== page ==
It’s frequently said that men are just big boys, and the only difference is the price of their toys. And quite frankly, that is disrespectful on so many levels. And way too many wives get away with giving voice to this stereotype. I once was one of them.
After being married for a few years, I would frequently get the question about when I was going to have a child. My oh so snappy answer was often, “You mean another one?” The implication being that I already had one in my husband. The truth? My husband has always been an adult and an equal partner in our marriage. He has loved me, supported me and our children in every way possible, and made my life better than I ever dreamed it would be.
We’ve had challenges at times, as all couples do, but he’s never given me any reason to question his capabilities or maturity. He’s never acted like a child and I’ve never treated him like one. I also stopped “teasing” about him being my first child. It wasn’t funny. It was insulting.
I recently called a wife out in a Facebook group for claiming her husband (and all men) were childish. Let me tell you, it didn’t go over well. How dare I question this lumping of all men into this, in my opinion, demeaning category? How dare I break the Wife Code?
I do dare. But I don’t let men off the hook either. You see this parent/child, overfunctioner/underfunctioner dynamic is a common pattern in marriages. And it can’t exist without both partners participating.
Let me say that again. Both partners participate in this pattern. Which means that either one can change it.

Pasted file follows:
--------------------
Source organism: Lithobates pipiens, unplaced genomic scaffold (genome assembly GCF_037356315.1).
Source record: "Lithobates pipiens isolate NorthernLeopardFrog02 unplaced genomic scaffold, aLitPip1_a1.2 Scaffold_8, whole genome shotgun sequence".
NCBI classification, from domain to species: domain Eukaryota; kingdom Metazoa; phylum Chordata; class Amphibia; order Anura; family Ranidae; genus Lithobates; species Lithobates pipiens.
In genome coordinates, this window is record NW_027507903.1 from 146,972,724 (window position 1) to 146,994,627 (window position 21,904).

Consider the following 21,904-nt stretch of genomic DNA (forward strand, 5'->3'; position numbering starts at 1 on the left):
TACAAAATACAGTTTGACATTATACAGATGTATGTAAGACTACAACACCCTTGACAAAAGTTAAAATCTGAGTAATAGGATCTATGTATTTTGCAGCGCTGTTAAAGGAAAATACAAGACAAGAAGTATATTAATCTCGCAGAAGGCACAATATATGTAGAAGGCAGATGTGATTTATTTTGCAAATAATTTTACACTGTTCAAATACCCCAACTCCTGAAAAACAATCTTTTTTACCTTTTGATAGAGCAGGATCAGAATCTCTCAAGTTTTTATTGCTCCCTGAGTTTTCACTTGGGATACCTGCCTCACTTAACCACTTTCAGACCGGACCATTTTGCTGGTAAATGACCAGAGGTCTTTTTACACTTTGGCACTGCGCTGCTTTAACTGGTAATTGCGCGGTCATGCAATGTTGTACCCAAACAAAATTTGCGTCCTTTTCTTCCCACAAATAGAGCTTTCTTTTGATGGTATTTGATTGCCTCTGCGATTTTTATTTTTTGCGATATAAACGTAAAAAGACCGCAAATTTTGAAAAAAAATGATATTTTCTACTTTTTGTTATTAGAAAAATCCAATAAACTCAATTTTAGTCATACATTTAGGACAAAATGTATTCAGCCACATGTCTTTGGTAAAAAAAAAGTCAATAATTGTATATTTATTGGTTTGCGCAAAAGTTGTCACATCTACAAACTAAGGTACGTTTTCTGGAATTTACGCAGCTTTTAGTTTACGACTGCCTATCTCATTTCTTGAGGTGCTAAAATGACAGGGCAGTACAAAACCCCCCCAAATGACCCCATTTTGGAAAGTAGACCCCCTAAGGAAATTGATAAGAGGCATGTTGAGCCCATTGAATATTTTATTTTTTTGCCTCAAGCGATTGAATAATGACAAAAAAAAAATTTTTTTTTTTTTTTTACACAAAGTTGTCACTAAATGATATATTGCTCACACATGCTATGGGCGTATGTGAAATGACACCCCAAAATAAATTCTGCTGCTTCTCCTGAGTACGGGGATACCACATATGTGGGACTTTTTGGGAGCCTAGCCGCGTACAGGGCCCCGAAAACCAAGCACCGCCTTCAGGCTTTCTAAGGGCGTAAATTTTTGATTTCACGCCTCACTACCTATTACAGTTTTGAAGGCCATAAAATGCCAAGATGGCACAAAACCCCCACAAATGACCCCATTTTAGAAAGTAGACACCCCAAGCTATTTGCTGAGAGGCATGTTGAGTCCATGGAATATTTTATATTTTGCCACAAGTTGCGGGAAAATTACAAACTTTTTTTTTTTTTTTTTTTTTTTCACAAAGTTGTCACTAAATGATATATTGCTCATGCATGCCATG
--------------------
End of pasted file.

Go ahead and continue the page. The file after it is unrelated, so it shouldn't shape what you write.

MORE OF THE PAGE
So, if your wife thinks that you are a child and treats you like one, you’re going along with it in some way. And you need to stop it because it’s unhealthy. And besides, no one wants to have sex with their child.
Please don’t misunderstand. I do not believe you are a child. But I’m not the one whose opinion counts. If your wife does, you and your marriage are in trouble.
Remember those pairings? Well, the hardest partner to change is the one in the parent/overfunctioner role. Your wife has adopted this role for some reason. Maybe it’s because she thinks her way is best. Maybe she tried to please you early on and took on things you didn’t notice her doing. Maybe she never even gives you the chance to handle something. The reason doesn’t really matter. How you deal with your side of it does.
So, if things are going to come into better balance and you are to be acknowledged as the capable man that you are, it’s up to you to step up and claim it. Not in anger or rebellion, but with calm resolve and unshakable commitment.
Think of it like you’re trying to get a promotion at work. You would study the person whose job you would like to have. What are their responsibilities? How do they allocate their time? What do they do to support and inspire the people around them? Then you would find a way to be part of it.
The same is true at home. Don’t ask what you can do to “help”. Don’t look for acknowledgment of your efforts. At least not at first. You don’t have to do things her way but become more aware of the routines and take ownership of parts of it. Just as you would at work.
You might not agree with her complaints, but you know what they are. Let go of defending yourself. Instead, find a productive way to address them in a manner that fits for you. It doesn’t mean she’s right, but it will take away her ammunition and level the field.
Your refusing to play your part in the pattern means the pattern will change. The more consistent you are, the faster it will happen. Because you’re not a child and it’s past time for her to stop believing you are.
What’s your biggest challenge with your wife’s beliefs about you? Click here and we’ll talk about it.
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